The 100 Best & Brightest MBAs: Class Of 2024

Maddie McPhail, Georgetown University (McDonough)


Another area where the Class of 2024 shines is entrepreneurship. Before launching a Human-Centered Design (HCD) team at Deloitte, Georgetown University’s Maddie McPhail helped start a female-run footwear company – one that was featured on Shark Tank and the Today Show. McPhail’s classmate, Dumi Mabhena, has built three companies from scratch in three different continents. Not surprisingly, he claimed first place in the 2023 Georgetown Entrepreneurship Rocket Pitch. Across the Atlantic, Echika Obijiaku, a student at Oxford University’s Saïd Business School, is building Mwanga, an ethics-driven loan recovery firm.

“Building a completely bootstrapped business as a solo female founder in Africa has been one of the most difficult yet rewarding things I have ever done,” Obijiaku tells P&Q. “It’s been over 5 years, with a team of over 70+ members engaging over 300,000 customers weekly. It has been an incredibly difficult and lonely journey, but it’s also one I’m incredibly proud of what we were able to achieve given incredibly limited resources and funding.”

At the University of Chicago’s Booth School, Athena Saldanha found a co-founder and launched Owler AI. Think of it as an AI-driven grading system – one that can spit out feedback in less than 45 seconds. The process hasn’t been easy, between soliciting faculty for technical advice and teachers for user feedback. With graduation approaching, the solution is up-and-running.

“What keeps us going are the emails from teachers like this one – “I might cry from the relief I feel in using this product. From the bottom of my teacher’s heart, thank you for making a product such as this.” OwlerAI’s mission is to help educators leverage A.I. to save time on repetitive administrative tasks, so they can focus on creating effective and engaging classrooms. We are in the process of selling to middle and high schools around the country to help more teachers who need some relief!”


The Class of 2024 brought this same entrepreneurial spirit to their student communities. At the Cambridge Judge Business School, Juliet Powell co-founded an AI Special Interest Group that hosted speakers and conducted clinics to help build expertise and networks in the area. Basu Parasar did the same with product management at Fordham University’s Gabelli School. Tess Sussman actually designed and taught an eight-week course on presentations to 30 international students. At the same time, Akbar Arsiwala developed the curriculum for the Ross School’s youth mentorship program in Detroit.

“I had the privilege of working with the Jalen Rose Leadership Academy (JRLA) to construct a year-long leadership education program that focused on identifying values, leadership styles, and communication techniques. It was fulfilling to see my classmates embrace their roles as mentors and cultivate authentic relationships with these future leaders. Also, it was just plain fun! The kids brought so much energy to each session, and I always left feeling more whole.”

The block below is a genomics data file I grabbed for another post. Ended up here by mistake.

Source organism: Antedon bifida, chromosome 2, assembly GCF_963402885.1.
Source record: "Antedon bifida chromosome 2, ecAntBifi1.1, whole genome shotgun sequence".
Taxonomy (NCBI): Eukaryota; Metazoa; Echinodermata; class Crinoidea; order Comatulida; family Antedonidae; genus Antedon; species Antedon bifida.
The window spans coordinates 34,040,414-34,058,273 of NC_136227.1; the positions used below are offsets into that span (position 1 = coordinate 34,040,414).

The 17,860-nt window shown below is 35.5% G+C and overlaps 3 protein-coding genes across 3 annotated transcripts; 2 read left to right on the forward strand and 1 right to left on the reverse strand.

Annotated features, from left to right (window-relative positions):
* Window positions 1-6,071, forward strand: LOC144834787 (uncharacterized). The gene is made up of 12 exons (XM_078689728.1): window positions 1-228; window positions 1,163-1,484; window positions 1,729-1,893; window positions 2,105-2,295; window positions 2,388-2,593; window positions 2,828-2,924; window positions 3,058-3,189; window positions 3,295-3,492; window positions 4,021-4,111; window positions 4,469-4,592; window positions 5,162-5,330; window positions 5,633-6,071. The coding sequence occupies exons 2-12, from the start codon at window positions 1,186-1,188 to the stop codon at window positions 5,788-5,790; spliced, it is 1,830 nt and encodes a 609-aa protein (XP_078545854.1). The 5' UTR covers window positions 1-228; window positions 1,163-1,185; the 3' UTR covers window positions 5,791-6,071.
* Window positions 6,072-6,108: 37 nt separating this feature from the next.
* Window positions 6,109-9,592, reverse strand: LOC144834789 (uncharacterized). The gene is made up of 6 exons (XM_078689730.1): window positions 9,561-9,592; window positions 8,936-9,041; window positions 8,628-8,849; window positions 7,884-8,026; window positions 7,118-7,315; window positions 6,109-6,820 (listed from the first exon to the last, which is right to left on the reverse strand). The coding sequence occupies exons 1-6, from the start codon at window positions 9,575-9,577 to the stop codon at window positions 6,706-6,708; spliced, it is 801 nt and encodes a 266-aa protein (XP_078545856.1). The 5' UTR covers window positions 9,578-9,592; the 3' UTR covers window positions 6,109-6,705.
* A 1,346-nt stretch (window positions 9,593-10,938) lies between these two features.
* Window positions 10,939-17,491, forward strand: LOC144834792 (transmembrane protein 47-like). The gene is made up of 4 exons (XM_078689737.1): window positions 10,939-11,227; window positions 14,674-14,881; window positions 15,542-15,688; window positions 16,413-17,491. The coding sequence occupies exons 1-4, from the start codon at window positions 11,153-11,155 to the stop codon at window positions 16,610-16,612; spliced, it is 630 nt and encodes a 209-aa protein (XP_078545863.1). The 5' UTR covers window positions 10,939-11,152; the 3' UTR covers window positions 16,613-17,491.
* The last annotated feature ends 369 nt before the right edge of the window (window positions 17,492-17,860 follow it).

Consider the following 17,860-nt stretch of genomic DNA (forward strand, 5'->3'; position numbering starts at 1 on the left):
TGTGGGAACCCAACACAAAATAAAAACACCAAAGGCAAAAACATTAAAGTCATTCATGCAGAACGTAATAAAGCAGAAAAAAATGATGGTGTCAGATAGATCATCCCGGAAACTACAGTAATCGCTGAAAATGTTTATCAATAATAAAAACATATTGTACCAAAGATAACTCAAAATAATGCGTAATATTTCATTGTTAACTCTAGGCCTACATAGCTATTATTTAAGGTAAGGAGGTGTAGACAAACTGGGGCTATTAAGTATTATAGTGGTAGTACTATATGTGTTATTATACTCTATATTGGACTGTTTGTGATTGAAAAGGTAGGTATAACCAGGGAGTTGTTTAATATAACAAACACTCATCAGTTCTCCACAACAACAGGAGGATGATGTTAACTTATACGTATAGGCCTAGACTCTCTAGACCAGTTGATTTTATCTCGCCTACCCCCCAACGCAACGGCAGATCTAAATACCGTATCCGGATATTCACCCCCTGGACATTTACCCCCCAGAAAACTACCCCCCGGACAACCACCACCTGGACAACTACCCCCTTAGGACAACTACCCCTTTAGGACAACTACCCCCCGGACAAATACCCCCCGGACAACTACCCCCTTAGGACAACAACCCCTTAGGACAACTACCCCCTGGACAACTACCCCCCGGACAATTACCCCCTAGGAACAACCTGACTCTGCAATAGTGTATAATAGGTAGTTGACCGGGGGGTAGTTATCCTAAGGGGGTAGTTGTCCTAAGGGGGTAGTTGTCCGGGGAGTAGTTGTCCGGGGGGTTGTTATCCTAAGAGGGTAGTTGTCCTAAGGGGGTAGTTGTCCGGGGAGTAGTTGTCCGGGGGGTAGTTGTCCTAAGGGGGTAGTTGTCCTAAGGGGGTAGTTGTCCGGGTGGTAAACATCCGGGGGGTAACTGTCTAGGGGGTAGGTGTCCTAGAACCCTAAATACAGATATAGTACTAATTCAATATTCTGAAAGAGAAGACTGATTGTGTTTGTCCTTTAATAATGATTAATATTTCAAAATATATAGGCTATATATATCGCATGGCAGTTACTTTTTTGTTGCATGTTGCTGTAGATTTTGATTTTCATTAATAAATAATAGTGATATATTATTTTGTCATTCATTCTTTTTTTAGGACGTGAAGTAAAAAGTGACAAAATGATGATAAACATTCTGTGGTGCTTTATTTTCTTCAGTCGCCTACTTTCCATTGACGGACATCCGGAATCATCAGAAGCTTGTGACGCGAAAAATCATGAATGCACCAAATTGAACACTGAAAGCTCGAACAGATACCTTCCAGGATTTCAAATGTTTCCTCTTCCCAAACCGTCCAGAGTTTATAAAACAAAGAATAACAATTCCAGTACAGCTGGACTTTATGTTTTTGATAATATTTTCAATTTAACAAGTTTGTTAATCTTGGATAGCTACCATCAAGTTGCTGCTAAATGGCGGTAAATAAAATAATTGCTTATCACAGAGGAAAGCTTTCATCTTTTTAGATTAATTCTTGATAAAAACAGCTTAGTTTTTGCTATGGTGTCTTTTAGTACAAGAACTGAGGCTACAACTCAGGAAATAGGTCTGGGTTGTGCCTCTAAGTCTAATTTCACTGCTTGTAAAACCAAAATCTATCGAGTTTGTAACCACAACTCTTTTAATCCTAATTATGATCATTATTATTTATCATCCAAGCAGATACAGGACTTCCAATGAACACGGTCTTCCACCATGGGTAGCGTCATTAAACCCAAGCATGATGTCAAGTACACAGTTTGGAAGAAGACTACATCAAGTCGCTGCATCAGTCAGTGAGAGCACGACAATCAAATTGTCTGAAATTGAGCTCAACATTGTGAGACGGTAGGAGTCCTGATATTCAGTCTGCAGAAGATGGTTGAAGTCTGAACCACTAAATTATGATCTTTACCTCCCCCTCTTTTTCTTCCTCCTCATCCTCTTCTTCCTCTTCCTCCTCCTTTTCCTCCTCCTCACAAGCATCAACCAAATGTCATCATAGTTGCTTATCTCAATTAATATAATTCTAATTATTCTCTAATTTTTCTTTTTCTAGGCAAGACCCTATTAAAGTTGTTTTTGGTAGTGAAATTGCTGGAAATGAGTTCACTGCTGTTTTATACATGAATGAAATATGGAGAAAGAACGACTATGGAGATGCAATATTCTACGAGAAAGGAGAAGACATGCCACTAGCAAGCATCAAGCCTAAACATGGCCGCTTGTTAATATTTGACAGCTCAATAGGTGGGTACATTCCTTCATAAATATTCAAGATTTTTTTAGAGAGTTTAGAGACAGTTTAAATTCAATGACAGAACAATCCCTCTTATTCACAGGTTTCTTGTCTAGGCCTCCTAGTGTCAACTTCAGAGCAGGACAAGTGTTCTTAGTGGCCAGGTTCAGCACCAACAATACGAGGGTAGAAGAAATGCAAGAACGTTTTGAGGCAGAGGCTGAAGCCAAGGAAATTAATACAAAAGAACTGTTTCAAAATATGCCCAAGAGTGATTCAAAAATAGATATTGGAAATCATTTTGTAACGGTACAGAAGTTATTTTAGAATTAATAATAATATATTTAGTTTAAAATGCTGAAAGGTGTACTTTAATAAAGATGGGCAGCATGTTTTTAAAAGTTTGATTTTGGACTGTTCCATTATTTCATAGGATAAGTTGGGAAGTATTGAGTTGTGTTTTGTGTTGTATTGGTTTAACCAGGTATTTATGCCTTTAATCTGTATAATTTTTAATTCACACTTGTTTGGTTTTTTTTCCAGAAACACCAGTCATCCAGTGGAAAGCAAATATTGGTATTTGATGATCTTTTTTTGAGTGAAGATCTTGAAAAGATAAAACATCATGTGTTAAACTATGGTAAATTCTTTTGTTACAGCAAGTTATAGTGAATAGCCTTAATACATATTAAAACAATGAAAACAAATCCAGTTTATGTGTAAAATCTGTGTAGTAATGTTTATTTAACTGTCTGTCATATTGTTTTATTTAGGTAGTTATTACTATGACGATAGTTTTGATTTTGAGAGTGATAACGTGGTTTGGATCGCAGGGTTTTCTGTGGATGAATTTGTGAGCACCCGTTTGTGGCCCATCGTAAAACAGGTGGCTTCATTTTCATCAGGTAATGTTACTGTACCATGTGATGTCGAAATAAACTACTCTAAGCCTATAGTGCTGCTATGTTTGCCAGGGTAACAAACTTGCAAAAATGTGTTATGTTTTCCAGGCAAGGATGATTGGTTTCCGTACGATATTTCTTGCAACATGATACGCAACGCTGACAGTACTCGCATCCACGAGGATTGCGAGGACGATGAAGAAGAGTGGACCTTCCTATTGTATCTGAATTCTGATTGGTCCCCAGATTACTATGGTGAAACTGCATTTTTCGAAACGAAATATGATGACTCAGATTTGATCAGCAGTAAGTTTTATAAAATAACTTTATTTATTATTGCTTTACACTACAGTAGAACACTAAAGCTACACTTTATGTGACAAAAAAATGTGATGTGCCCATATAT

Nura Smadi, IESE Business School

The Best & Brightest also includes many sources for inspiration. Before enrolling at IE Business School, Erica P. Santana had returned to her native Puerto Rico to help rebuild its economy. Eventually, she joined the territory’s premier financial institution, Banco Popular, and created its AI unit – becoming one of the bank’s youngest leaders in the process. Staying in Spain, IESE Business School’s Nura Smadi centered her pre-MBA work around humanitarian aid, starting with Relief International.

“My first role in 2017 was that of a Technical Writer in Za’atari Refugee Camp in Mafraq Governorate in the north of Jordan. This was my first field-based post, supporting a community-based protection program for the nearly 80,000 Syrian refugees living in the camp at the time. In the years that followed, I took on grants and project management roles at a regional level to support the implementation of humanitarian projects across the Middle East, including education, health, nutrition, water, hygiene and sanitation projects in Lebanon, Syria, Jordan, Turkey, and Yemen.”


An attorney by trade, Vladyslav Bandrovsky worked in international disputes before joining the Warwick Business School. Outside of class, he is tracking the damages accrued by Russia’s invasion of his native Ukraine. Now, he has enlisted a team of volunteers to document the homes and businesses lost through the invasion.

“As a result of our efforts, my team has documented damages totaling 10.3 million Euros suffered by both businesses and individuals, and this figure continues to rise,” Bandrovsky writes. “These documents are valuable evidence that can be used in courts. I believe our efforts will help bring justice to those affected by the war by pursuing litigation and holding responsible parties accountable for the damages they caused.

Another inspirational figure is Luke O’Banion, affectionately known as the class “dad” at the University of Tennessee’s Haslam College. Before business school, he served in the U.S. Air Force as a “Survival, Evasion, Resistance, and Escape (SERE) Specialist in the special warfare environment”, which required him to operate in areas ranging from South Korea to Iraq to Mexico. His efforts, however, did not go unnoticed by his colleagues in the military and business school.